Happily, as awkward as making new friends can be, self-esteem issues do not factor in -- or if they do, you can easily put them into perspective. Danzig tells of the mother of a child in her son's preschool, a tall, beautiful woman who is married to a big-deal rock musician. "I said to my husband, 'she's too cool for me,'" she jokes. "I get intimidated by people. But once I got to know her, she turned out to be pretty laid-back and friendly." In the end there was no chemistry between them, so they didn't become good pals. "I realized that we weren't each other's type, but it wasn't about hierarchy." What midlife friendship is about, it seems, is reflecting the person you've become (or are still becoming) back at yourself, thus reinforcing the progress you've made in your life.
Harlene Katzman, 41, a lawyer in New York City, notes that her oldest friends knew her back when she was less sure of herself. As much as she loves them, she believes they sometimes respond to issues in light of who she once was. On the other hand, "New friends know me as a more accomplished person," says Katzman. "They see me as confident. An old chum has the goods on you. With recently made friends, you can turn over a new leaf."
A new friend, chosen right, can also help you point your boat in the direction you want to go. Hanna Dershowitz, 39, an attorney and mother in Los Angeles, found that a new acquaintance from work was exactly what she needed in a friend. In addition to liking and respecting Julia, Dershowitz had a feeling that the fit and athletic younger woman would help her to get in shape. The two began working out together, and Dershowitz made sure to pursue the friendship actively. "She brings out my motivation and I really like that. She's strong and successful, and she helps me emphasize those things in myself." I feel the same way about one of my new friends, Ronni, a stay-at-home mom whose daughter was in my girls' preschool.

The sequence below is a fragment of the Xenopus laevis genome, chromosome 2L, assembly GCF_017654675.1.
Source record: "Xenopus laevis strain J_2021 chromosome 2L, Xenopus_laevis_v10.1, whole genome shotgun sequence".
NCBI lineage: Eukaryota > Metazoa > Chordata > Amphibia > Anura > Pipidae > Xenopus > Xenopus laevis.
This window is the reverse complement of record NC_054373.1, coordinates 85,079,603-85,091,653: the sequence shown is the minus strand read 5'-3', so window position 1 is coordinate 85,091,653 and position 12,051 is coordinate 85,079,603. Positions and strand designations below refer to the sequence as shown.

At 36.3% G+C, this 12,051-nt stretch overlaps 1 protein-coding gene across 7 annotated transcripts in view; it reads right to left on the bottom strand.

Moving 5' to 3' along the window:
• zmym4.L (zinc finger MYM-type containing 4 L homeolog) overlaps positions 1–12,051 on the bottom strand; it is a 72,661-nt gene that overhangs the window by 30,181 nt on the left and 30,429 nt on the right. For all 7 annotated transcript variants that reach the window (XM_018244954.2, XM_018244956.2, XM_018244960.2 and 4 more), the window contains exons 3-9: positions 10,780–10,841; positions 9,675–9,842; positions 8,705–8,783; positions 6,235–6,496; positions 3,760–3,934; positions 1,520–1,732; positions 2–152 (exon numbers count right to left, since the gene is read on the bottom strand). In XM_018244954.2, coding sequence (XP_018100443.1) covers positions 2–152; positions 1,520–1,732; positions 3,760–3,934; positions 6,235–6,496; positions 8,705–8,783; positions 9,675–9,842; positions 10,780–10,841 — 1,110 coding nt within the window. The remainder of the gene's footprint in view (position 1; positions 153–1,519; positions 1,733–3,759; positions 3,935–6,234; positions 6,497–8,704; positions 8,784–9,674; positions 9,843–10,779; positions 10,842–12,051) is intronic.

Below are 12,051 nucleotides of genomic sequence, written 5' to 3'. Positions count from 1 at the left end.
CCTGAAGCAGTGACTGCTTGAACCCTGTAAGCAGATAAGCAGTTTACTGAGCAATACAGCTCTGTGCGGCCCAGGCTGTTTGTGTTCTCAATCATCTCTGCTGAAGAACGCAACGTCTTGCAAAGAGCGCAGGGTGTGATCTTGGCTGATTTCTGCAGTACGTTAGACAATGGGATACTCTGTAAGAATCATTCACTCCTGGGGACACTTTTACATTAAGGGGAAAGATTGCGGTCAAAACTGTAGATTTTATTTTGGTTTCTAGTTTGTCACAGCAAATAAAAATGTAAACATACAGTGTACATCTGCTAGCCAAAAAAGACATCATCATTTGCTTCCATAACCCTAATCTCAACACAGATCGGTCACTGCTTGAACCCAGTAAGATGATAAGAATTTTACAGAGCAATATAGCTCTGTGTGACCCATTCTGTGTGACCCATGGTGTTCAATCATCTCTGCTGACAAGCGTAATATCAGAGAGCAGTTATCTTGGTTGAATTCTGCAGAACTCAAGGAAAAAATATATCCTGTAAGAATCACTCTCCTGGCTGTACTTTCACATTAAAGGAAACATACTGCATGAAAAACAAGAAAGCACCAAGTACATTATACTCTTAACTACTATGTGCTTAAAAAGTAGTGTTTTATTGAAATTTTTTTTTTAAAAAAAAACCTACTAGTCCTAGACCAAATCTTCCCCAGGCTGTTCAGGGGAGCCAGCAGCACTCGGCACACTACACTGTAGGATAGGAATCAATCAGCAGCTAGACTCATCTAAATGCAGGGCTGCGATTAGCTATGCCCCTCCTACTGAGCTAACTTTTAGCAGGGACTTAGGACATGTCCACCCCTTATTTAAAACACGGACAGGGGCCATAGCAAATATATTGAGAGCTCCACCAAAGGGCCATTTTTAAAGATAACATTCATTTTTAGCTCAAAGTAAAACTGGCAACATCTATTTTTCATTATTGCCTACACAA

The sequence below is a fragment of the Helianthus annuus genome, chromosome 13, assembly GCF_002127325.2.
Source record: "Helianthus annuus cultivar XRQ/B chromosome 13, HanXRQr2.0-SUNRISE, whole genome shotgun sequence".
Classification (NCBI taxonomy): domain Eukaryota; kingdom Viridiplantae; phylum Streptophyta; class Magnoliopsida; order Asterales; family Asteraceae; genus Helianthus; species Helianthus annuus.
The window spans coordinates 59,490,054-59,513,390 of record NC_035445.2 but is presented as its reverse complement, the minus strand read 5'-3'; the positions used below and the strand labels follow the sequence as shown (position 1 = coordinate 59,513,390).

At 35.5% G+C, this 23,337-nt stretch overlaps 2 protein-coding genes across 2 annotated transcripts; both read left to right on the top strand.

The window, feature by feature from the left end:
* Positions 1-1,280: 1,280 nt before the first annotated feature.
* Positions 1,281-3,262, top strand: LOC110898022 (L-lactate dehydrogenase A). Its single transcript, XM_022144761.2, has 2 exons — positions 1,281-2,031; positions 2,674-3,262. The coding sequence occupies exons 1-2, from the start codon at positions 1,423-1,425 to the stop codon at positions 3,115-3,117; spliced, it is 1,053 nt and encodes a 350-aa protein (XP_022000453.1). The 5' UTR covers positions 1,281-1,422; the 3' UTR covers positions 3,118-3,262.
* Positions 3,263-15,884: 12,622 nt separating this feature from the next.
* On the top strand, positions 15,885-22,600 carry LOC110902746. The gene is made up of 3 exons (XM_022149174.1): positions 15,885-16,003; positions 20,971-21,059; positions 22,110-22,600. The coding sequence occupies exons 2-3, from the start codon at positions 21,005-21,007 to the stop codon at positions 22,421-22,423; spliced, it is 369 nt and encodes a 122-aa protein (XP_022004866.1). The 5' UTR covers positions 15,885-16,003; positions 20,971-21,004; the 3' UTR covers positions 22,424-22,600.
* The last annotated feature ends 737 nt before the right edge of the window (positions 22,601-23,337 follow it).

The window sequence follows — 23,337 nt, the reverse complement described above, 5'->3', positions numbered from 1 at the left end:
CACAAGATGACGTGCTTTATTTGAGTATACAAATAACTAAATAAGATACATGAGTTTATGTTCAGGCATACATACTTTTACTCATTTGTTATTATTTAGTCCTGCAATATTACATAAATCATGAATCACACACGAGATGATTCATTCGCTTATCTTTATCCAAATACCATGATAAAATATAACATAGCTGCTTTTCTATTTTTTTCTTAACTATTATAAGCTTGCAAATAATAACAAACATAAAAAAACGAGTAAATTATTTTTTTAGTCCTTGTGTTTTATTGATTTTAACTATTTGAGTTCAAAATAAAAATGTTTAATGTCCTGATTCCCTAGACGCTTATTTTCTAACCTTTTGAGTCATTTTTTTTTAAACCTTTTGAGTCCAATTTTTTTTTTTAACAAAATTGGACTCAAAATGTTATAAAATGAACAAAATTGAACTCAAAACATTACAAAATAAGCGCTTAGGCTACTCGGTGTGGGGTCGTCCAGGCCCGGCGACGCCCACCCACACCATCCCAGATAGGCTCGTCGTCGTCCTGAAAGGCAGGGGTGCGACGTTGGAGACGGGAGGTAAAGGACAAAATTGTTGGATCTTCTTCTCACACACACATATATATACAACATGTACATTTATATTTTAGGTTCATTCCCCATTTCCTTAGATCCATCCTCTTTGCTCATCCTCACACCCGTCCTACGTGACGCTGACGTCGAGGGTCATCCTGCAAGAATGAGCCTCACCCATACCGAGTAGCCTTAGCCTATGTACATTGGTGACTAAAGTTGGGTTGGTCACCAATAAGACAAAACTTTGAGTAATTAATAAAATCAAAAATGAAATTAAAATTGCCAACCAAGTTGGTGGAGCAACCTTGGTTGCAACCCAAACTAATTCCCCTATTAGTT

I was drawn to her because she is lovely and warm. But what made me decide I wanted to be friends with her was what I knew I could learn from her. She makes the parts of motherhood I found overwhelming seem not only possible but easy, even fun. I like her resourcefulness, her patience, her calm in the face of toddler anarchy.
When I met Ronni I was working full-time, my marriage was as stressed as I was, and any time I spent with my kids felt like time away from something I needed to be doing to keep the whole machine running. We never discussed it, but my friendship with Ronni contributed to my decision to work part-time, so that I can enjoy my children in the way she does hers. She inspired me to take inventory of my own life and to attend to how it wasn't making me happy.
I keep up with my old friends as much as distance allows, but I'm finding my new friends equally nourishing. "She and I both say, 'I wasn't even looking for a friend when I met you,'" says Jenna McCarthy, 39, a mother of two in Santa Barbara of her friend of three years, Kirsten. "But until I met her, I hadn't realized how much was missing from my life. I'm happier now that she's my friend."
While you're busy making new friends, remember that you still need to nurture your old ones. We asked Marla Paul, author of The Friendship Crisis: Finding, Making, and Keeping Friends When You're Not a Kid Anymore, for the best ways to maintain these important relationships.
1. Keep in touch. Your friends should be a priority; schedule regular lunch dates or coffee catch-up sessions, no matter how busy you are.
2. Know her business. Keep track of important events in a friend's life and show your support. Call or e-mail to let her know you're thinking of her.
3. Speak your mind. Tell a friend (politely) if something she did really upset you. If you can't be totally honest, then you need to reexamine the relationship.
4. Accept her flaws. No one is perfect, so work around her quirks -- she's chronically late, or she's a bit negative -- to cut down on frustration and fights.
5. Boost her ego. Heartfelt compliments make everyone feel great, so tell her how much you love her new sweater or what a great job she did on a work project.
Originally published in Ladies' Home Journal, March 2009.